Leveling the playing field
Chico Unified’s sports program is the subject of a federal investigation
Cindy Wolff knows how she is being painted in not-so-hushed whispers—as a spiteful mother with an ax to grind.
And she’s worried. She’s worried the data she’s collected will be overlooked as the focus shifts to her after being outed as the whistleblower in a federal investigation into the Chico Unified School District over a gender-inequity complaint.
“I never wanted my name out there at all,” she insisted, her voice full of angst. “This isn’t about me.”
But, in many respects, it is about Wolff. For years, this has been her crusade.
After her daughter was cut from the Chico High School volleyball team in 2008, Wolff said she questioned why it was necessary to take the roster from 15 players the previous season down to 12 players.
And she said she began looking at other teams, including those at Pleasant Valley High School.
“It was obvious that the district is biased against girls, or at least it appears that way,” said Wolff, a longtime Chico resident who graduated from Pleasant Valley in 1972, the year the landmark educational amendment known as Title IX was enacted. The law prohibits gender discrimination in federally funded educational programs and activities, including sports.
After documenting disparities in the number of roster spots available to boys and girls in the district, Wolff filed a Title IX complaint with the district in 2008. She said she received official responses dismissing the issue.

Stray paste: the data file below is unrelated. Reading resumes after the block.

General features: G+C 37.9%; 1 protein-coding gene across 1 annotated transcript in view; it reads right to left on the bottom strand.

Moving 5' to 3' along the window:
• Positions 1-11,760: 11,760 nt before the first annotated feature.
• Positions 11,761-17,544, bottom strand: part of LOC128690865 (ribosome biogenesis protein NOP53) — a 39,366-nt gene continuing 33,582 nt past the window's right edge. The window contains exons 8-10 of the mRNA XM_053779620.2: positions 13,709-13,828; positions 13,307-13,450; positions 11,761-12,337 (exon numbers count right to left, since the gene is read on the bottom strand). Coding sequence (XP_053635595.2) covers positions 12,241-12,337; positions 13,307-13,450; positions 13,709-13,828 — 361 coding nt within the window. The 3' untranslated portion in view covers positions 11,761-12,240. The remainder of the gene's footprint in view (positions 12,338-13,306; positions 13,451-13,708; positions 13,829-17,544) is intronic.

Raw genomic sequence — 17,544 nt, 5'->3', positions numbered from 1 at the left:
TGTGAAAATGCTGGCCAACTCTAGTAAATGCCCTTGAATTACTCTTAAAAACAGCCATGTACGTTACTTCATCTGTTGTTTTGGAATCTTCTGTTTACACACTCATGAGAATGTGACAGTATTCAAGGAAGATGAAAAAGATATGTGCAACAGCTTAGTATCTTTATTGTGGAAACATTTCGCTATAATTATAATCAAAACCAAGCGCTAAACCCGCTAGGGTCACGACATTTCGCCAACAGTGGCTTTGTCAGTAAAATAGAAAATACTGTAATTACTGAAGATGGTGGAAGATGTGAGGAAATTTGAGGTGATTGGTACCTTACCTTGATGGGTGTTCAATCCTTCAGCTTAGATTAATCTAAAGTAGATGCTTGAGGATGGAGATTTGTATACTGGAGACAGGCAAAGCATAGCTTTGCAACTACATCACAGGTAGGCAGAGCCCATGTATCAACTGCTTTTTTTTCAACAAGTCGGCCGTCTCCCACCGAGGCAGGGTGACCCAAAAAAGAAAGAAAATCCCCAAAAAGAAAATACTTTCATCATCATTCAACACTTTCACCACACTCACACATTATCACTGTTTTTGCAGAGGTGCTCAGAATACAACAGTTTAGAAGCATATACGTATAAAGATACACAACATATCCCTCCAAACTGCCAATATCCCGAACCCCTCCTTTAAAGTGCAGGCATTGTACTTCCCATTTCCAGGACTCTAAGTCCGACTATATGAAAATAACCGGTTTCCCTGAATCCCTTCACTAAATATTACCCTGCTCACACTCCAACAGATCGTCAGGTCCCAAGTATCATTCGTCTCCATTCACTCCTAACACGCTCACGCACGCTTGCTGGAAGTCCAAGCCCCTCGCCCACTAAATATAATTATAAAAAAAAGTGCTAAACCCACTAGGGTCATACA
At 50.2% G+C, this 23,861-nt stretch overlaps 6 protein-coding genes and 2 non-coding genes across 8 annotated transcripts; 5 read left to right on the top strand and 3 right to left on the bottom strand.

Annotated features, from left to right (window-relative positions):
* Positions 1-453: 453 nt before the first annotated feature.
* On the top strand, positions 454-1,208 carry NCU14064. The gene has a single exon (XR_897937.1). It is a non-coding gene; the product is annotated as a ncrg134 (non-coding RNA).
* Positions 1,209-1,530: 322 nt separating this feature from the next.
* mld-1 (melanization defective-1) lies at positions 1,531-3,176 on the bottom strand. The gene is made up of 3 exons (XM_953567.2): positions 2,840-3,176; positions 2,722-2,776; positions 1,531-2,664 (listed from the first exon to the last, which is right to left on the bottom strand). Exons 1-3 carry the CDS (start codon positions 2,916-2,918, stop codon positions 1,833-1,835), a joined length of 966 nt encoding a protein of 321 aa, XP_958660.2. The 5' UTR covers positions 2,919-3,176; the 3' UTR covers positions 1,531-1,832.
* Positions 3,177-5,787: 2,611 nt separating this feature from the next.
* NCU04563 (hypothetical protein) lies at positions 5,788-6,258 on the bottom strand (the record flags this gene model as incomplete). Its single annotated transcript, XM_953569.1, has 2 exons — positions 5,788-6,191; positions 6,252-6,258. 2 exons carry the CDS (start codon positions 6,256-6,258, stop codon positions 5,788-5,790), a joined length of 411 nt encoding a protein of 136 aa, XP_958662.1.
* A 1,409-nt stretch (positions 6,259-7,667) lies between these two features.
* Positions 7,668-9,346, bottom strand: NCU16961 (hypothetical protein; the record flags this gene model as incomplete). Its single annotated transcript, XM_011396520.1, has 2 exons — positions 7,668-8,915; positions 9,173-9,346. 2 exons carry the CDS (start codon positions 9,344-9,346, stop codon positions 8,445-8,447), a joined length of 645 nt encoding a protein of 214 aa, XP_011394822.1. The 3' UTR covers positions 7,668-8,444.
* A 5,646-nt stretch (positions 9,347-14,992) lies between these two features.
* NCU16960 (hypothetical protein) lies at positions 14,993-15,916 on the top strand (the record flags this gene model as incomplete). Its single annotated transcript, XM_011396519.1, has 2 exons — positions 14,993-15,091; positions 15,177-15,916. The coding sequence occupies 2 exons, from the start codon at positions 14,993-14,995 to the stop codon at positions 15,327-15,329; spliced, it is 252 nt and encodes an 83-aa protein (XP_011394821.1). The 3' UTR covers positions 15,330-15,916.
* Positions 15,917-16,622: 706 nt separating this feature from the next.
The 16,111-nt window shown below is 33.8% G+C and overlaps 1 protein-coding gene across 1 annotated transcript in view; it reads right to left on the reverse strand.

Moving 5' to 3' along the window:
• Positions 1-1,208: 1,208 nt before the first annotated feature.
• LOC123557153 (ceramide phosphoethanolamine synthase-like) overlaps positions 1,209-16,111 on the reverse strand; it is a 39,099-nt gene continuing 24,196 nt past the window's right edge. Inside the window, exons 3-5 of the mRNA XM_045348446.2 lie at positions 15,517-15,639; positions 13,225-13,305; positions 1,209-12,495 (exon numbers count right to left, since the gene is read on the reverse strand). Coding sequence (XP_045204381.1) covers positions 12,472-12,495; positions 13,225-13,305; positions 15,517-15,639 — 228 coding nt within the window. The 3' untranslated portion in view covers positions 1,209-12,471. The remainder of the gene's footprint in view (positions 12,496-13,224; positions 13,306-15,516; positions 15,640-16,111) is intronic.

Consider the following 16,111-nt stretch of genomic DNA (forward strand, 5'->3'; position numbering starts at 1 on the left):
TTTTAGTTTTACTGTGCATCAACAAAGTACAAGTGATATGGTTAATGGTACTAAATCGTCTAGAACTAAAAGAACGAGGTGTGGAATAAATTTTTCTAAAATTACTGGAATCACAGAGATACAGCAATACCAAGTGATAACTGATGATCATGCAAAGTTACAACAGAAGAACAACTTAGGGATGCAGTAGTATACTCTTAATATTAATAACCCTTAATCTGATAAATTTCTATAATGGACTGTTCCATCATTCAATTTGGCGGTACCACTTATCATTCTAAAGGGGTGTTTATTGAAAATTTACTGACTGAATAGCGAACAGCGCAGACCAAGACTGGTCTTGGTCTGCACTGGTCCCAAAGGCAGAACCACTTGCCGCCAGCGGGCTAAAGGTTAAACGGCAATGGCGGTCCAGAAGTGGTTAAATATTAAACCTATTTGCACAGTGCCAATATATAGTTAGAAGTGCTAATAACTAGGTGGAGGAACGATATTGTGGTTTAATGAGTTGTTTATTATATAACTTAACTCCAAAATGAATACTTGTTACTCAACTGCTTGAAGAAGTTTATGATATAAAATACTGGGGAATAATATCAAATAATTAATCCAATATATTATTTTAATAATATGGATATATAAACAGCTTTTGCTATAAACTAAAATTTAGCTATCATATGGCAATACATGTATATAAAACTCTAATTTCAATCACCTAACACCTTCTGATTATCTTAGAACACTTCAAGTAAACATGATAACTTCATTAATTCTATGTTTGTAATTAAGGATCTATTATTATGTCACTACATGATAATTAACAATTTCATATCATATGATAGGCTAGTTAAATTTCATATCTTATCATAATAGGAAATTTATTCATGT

Wolff said she was considering dropping the issue, when she heard in the spring of 2009 about the American Association of University Women’s national campaign to bring about compliance. Wolff, who is a member of the AAUW’s Chico chapter, then presented her research on Chico Unified’s athletic programs to the group.
She said the Chico chapter of the AAUW’s Title IX Committee submitted the complaint to the U.S. Department of Education’s Office of Civil Rights after members worked together to gather more data. What they documented were disparities in participation, facilities, equipment, and the number of players cut from teams.
“Having found serious disparity in access to sports for girls compared to boys and no response from [Chico Unified] administration, the Chico branch had no choice but to file a complaint,” said Wolff, a professor in Chico State’s Nutrition and Food Science Department.
Some of the key numbers cited in their complaint have been refuted by coaches, particularly the number of girls cut from teams.
The Office of Civil Rights received the complaint on Oct. 5, and an investigation is in the works. The agency does not identify who files a complaint, but Wolff said her name became public through a Public Records Request by local media.
Jim Bradshaw, a spokesman for the Office of Civil Rights, said the federal agency received 96 Title IX complaints last year involving athletic allegations. Bradshaw said that about one-third of complaints are investigated.